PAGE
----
posted by: truck3nhfd on August 25, 2013  5:03pm

As I said before you can’t lay this at the feet of the firefighters. They’re just working and working a lot. I remember visiting the firehouse on Lombard as a child and have been by there with my son and the guys at truck 3 were always the best and the other fire truck to. I am still a resident of fairhaven and know I can still rely on the guys over at Lombard.

It’s still scares me the amount of what these pensions might look like and that’s a problem the city should be talking to the union about because it is crazy but the guys just get what everyone agreed to.
Seems like you could spread the blame between the city administration and the union administration for the share of BS but we shouldn’t blame the firemen.

posted by: Think About It on August 25, 2013  7:00pm

Downtown Dweller & Anonymous:

As far as a volunteer fire department in New Haven, it is highly unlikely that you would draw enough residents to fulfill the obligation of responding to all the fire related calls in the city.  Which fire houses would be volunteer, and which ones paid?  The NHFD does not just respond to structure fires.  If you are understanding of the statistics, then surely you must know that a large chunk of our business is responding to activated fire alarms in businesses, that do not result in large scale fires, as well as motor vehicle related calls, hazmat calls, specialty rescue calls, and various other emergencies that don;t fall within the police or EMS realm. 

You don;t just say “I want a volunteer department” and poof you have people ready to go.  Each individual, in order to be a simple firefighter, must go through months of training and practical drills to assure competency—I know, because I teach these people as a side job.  If you are also well versed i the volunteer fire service, then you realize that volunteer fire departments are dropping off like flies because people simply do not have the time to devote to the initial training and continuing education and training that is required to be a “qualified firefighter.”  So—hundreds of hours just to be a firefighter.  This doesn’t even scratch the surface on technical rescues, becoming an EMT, or other aspects of the fire service.  So as far as a volunteer department, it is kind of a wish, but not a real solution.  You can research NFPA requirements if you don’t believe me.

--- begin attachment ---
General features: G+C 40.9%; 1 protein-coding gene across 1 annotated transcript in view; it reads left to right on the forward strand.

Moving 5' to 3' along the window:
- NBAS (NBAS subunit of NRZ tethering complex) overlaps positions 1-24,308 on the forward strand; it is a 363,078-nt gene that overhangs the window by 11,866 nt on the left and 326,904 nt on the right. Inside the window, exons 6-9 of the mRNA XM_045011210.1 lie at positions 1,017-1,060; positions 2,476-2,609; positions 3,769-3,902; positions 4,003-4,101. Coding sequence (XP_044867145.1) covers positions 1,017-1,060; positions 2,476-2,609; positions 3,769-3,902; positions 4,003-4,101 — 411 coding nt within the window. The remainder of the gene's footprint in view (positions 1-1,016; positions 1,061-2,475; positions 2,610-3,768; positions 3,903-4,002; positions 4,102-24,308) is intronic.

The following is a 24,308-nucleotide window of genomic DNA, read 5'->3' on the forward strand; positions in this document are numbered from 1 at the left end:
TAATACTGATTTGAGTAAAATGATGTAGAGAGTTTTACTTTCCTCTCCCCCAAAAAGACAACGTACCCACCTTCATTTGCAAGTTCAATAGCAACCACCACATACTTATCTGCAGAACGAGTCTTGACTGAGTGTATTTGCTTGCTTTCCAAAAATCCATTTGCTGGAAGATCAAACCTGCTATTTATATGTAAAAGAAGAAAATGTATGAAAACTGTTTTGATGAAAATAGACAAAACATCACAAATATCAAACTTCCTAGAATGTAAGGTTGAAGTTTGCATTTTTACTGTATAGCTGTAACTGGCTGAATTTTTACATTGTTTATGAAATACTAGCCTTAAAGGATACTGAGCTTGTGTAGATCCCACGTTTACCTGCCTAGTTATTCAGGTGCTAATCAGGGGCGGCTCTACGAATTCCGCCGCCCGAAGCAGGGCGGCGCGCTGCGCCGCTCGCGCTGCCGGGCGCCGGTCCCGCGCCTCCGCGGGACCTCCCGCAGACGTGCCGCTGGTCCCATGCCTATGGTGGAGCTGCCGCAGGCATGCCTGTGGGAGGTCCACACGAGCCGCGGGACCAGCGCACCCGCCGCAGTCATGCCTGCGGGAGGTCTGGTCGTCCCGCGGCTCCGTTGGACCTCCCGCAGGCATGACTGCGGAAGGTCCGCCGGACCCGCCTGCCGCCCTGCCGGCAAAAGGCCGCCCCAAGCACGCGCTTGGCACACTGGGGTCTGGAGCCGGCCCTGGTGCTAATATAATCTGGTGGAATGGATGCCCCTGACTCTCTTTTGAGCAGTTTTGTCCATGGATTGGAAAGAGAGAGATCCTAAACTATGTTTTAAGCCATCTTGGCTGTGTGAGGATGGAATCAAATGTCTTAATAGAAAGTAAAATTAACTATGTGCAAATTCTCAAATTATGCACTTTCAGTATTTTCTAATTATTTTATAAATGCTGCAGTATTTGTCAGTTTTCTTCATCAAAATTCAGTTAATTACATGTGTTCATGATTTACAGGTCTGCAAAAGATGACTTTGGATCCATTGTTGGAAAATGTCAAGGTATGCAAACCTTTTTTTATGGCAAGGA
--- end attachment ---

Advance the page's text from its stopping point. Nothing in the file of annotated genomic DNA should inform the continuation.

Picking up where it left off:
As for pay, you are paying less than the going rate for a Lt & Capt in CT. Sure, you can always pay less, and you will get less people willing to put their lives on the line for you.  You will get feet to fill the boots, but when the bell rings, do you think those underpaid guys and girls are going to be rushing to save you, give their all on medical calls, or provide you with what you deserve, its simple as NO.

posted by: Think About It on August 25, 2013  7:12pm

Dweller & Anon:

As far as the pay thing goes—the union is not fighting for more money—they are fighting to keep the command structure in tact.  If these positions were filled properly, from private to Deputy Chief, you would not be seeing outrageous pensions, and incredible annual incomes.  Al firefighters from top down, would be making their annual budgeted salary.  The union is trying to save you money, they realize the guys are getting burned out from being “softly ordered” to work overtime, or they will be mandated to work.  Most members are working the hours of 1 1/2 people, giving them 1 1/2 times their annual salary.  There are a bunch of members that work many overtimes so other members with obligations won’t be ordered to stay.  These are the members that are “stuck out” by Rob Smuts as greedy and treated as a succubus o New Haven, when in fact they are sacrificing time away from their own families—and some getting divorced so others won’t get screwed.